James and Nancy Beckstrom were two of the neighbors fascinated by the idea.
“This is Stillwater,” said Nancy. “We should be the most literate town in Oklahoma. There is no reason for anyone in this town not to have a book. Making sure that everyone can read is all of our responsibility, and this LFL is one way we can help.”
Nancy and her husband James contacted Jim Scott in the City of Stillwater’s Park and Recreation department to find out if a LFL could be placed in Ingham Park, a high traffic area in the neighborhood. Once Scott gave them the go-ahead, the Beckstroms began working on a design.
“We were concerned that the sharp edges of many designs would be dangerous in a park,” said James. “So we started trying to think of rounder options and came up with the idea to place the library in a tree stump.”
(Photo: Nancy and James Beckstrom place books in the Ingham Park little free library.)
With the idea in place, several book-friendly business people stepped up to turn the idea into a library. Nate Priest with Nate’s Tree Service donated the giant tree stump used to house the LFL. He also cut the hole for the tiny building and delivered the stump to Ingham Park.
United Rentals then gave the Beckstroms a steep discount on mechanical equipment to move the giant stump into place.
“After we got the stump into place, we set it with rebar and 15 bags of concrete,” said James. “It won’t be going anywhere for a long time.”
The result was magical. The Ingham Park LFL is right in the middle of the stump with two doors on either side of the stump for easy access to the books.
“We wanted a Little Free Library with character,” said Nancy. “And what could be better than a design that also brought to mind the Magic Treehouse books.”
But is anyone borrowing the books?
“We see college students, kids, parents with strollers and joggers all stopping at the LFL to pick up a book,” said Nancy. “The best thing I’ve seen is parents who used to sit and use their smartphones while their kids played are now sitting next to their children reading together.”
And what do the neighborhood kids think?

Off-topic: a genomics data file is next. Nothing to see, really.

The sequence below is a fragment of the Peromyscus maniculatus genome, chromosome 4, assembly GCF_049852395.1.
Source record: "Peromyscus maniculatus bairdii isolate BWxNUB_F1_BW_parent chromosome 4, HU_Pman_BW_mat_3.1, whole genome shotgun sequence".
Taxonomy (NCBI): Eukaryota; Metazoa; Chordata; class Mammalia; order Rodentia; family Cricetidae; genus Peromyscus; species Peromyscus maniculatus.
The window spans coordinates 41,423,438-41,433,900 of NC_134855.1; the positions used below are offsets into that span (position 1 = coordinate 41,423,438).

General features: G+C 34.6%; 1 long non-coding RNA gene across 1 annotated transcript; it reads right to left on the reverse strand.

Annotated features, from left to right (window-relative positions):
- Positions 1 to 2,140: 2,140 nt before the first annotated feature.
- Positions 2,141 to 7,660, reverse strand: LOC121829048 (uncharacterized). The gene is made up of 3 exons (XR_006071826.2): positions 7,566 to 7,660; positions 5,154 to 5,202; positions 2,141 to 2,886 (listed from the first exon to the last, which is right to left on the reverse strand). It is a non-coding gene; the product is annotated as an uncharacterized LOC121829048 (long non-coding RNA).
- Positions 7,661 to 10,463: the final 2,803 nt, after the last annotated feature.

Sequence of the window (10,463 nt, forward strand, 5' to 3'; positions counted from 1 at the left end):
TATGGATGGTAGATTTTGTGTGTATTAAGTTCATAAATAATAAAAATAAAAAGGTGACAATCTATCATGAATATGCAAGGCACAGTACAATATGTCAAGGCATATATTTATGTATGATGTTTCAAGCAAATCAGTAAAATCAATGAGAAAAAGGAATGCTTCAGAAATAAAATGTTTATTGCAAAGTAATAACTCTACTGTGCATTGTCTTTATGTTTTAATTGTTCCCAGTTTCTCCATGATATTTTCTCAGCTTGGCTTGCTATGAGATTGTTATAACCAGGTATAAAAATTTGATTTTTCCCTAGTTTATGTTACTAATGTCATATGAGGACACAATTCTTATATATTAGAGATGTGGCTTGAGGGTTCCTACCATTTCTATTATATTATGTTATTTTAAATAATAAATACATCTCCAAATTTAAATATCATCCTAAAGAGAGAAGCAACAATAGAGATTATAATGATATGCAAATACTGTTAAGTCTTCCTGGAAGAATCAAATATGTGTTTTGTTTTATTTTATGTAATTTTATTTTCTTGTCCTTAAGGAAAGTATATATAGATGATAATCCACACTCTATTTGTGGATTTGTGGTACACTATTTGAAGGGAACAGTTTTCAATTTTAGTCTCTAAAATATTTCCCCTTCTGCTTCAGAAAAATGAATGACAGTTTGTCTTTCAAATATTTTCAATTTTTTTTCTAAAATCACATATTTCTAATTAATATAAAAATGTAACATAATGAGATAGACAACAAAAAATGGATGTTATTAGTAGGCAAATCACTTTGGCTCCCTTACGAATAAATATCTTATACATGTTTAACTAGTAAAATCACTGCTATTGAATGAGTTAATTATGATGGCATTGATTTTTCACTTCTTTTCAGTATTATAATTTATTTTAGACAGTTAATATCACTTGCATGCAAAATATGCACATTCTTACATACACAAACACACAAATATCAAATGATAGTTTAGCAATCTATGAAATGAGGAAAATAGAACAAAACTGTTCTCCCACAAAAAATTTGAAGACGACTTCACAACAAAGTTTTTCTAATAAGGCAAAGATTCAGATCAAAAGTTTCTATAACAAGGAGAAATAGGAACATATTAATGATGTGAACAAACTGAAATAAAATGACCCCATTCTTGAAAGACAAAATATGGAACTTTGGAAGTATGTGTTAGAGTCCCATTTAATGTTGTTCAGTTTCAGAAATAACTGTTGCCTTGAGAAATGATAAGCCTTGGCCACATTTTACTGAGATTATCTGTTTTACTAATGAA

“At first I thought it looked weird because it has a bunch of windows and it’s an old dead tree,” said four year old LFL user, Lauren Kerns, who stopped by the library to return a book. “But what I like most is it has a bunch of books.”
The Beckstroms and Wood-Watson families both agree that children’s books have been the most popular with LFL readers, and that their partnership with the Stillwater Public Library played an important part in keeping the libraries stocked.
“The public library was a great source of books, especially after the first round of removals when we were getting down to just a handful of books,” said Wood. “Now after the donations by the public library, people are starting to get a hang of the ‘Take a Book, Return a Book’ concept. It is stuffed with a variety of books.”
The library's help has turned into an official partnership.
“When we learned about the new LFLs, we knew that the library wanted to be a part of their efforts,” said Reynolds. “Each of the LFLs has become a ‘Stillwater Public Library Book Branch.’ We provide donated books from the Friends of the Library when we can and in return, they put bookmarks in the books with information about library services.”
Community members interested in constructing their own LFLs, should visit the LFL site at http://littlefreelibrary.org. Registering a LFL with the site requires a $35 fee. For information about the Stillwater LFLs or to partner on an LFL with the library, visit http://library.stillwater.org/LittleFreeLibraries.php.
The Stillwater Public Library is located at 1107 S. Duck St.(the corner of Duck and 12th Ave.). For more information, contact the Stillwater Public Library by phone at (405) 372-3633 or by e-mail at firstname.lastname@example.org or visit the web site at library.stillwater.org.